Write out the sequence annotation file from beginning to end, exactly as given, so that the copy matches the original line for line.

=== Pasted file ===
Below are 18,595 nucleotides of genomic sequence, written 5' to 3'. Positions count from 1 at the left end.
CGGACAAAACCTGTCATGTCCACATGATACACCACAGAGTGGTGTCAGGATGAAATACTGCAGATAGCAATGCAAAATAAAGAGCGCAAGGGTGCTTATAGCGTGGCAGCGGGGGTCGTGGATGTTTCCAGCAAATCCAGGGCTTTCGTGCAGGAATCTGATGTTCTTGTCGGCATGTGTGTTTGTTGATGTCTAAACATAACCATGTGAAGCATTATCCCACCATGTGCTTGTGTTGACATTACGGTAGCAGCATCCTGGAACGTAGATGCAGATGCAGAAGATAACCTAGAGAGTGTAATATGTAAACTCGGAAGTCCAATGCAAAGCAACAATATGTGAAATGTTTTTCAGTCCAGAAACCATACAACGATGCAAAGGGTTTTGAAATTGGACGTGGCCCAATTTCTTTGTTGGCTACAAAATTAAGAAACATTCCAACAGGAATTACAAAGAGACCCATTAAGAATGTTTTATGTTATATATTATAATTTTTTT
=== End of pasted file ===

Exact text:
Below are 18,595 nucleotides of genomic sequence, written 5' to 3'. Positions count from 1 at the left end.
CGGACAAAACCTGTCATGTCCACATGATACACCACAGAGTGGTGTCAGGATGAAATACTGCAGATAGCAATGCAAAATAAAGAGCGCAAGGGTGCTTATAGCGTGGCAGCGGGGGTCGTGGATGTTTCCAGCAAATCCAGGGCTTTCGTGCAGGAATCTGATGTTCTTGTCGGCATGTGTGTTTGTTGATGTCTAAACATAACCATGTGAAGCATTATCCCACCATGTGCTTGTGTTGACATTACGGTAGCAGCATCCTGGAACGTAGATGCAGATGCAGAAGATAACCTAGAGAGTGTAATATGTAAACTCGGAAGTCCAATGCAAAGCAACAATATGTGAAATGTTTTTCAGTCCAGAAACCATACAACGATGCAAAGGGTTTTGAAATTGGACGTGGCCCAATTTCTTTGTTGGCTACAAAATTAAGAAACATTCCAACAGGAATTACAAAGAGACCCATTAAGAATGTTTTATGTTATATATTATAATTTTTTT